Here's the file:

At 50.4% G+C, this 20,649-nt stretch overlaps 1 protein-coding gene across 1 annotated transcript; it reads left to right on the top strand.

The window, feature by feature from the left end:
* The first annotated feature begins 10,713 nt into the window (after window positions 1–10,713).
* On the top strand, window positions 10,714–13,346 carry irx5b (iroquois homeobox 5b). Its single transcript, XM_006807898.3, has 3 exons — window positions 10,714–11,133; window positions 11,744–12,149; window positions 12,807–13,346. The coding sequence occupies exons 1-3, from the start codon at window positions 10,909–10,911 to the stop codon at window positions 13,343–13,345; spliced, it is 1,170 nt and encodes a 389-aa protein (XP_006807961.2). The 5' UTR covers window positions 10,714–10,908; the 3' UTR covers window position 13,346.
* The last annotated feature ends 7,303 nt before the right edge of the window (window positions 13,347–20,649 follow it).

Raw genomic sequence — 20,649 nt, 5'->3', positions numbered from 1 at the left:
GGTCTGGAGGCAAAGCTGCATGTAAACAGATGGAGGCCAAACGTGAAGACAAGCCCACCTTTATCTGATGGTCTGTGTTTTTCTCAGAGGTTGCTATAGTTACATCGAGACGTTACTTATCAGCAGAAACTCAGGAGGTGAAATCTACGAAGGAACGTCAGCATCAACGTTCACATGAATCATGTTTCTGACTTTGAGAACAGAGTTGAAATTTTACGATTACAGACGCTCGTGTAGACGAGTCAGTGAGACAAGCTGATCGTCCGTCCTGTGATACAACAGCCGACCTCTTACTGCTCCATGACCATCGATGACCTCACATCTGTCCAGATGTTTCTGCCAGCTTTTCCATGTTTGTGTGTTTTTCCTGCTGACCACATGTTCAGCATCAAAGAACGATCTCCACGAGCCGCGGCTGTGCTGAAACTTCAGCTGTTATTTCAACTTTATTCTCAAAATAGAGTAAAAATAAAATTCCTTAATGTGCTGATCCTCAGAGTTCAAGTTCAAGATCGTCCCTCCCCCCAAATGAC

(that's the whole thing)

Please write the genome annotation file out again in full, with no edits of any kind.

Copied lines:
At 50.4% G+C, this 20,649-nt stretch overlaps 1 protein-coding gene across 1 annotated transcript; it reads left to right on the top strand.

The window, feature by feature from the left end:
* The first annotated feature begins 10,713 nt into the window (after window positions 1–10,713).
* On the top strand, window positions 10,714–13,346 carry irx5b (iroquois homeobox 5b). Its single transcript, XM_006807898.3, has 3 exons — window positions 10,714–11,133; window positions 11,744–12,149; window positions 12,807–13,346. The coding sequence occupies exons 1-3, from the start codon at window positions 10,909–10,911 to the stop codon at window positions 13,343–13,345; spliced, it is 1,170 nt and encodes a 389-aa protein (XP_006807961.2). The 5' UTR covers window positions 10,714–10,908; the 3' UTR covers window position 13,346.
* The last annotated feature ends 7,303 nt before the right edge of the window (window positions 13,347–20,649 follow it).

Raw genomic sequence — 20,649 nt, 5'->3', positions numbered from 1 at the left:
GGTCTGGAGGCAAAGCTGCATGTAAACAGATGGAGGCCAAACGTGAAGACAAGCCCACCTTTATCTGATGGTCTGTGTTTTTCTCAGAGGTTGCTATAGTTACATCGAGACGTTACTTATCAGCAGAAACTCAGGAGGTGAAATCTACGAAGGAACGTCAGCATCAACGTTCACATGAATCATGTTTCTGACTTTGAGAACAGAGTTGAAATTTTACGATTACAGACGCTCGTGTAGACGAGTCAGTGAGACAAGCTGATCGTCCGTCCTGTGATACAACAGCCGACCTCTTACTGCTCCATGACCATCGATGACCTCACATCTGTCCAGATGTTTCTGCCAGCTTTTCCATGTTTGTGTGTTTTTCCTGCTGACCACATGTTCAGCATCAAAGAACGATCTCCACGAGCCGCGGCTGTGCTGAAACTTCAGCTGTTATTTCAACTTTATTCTCAAAATAGAGTAAAAATAAAATTCCTTAATGTGCTGATCCTCAGAGTTCAAGTTCAAGATCGTCCCTCCCCCCAAATGAC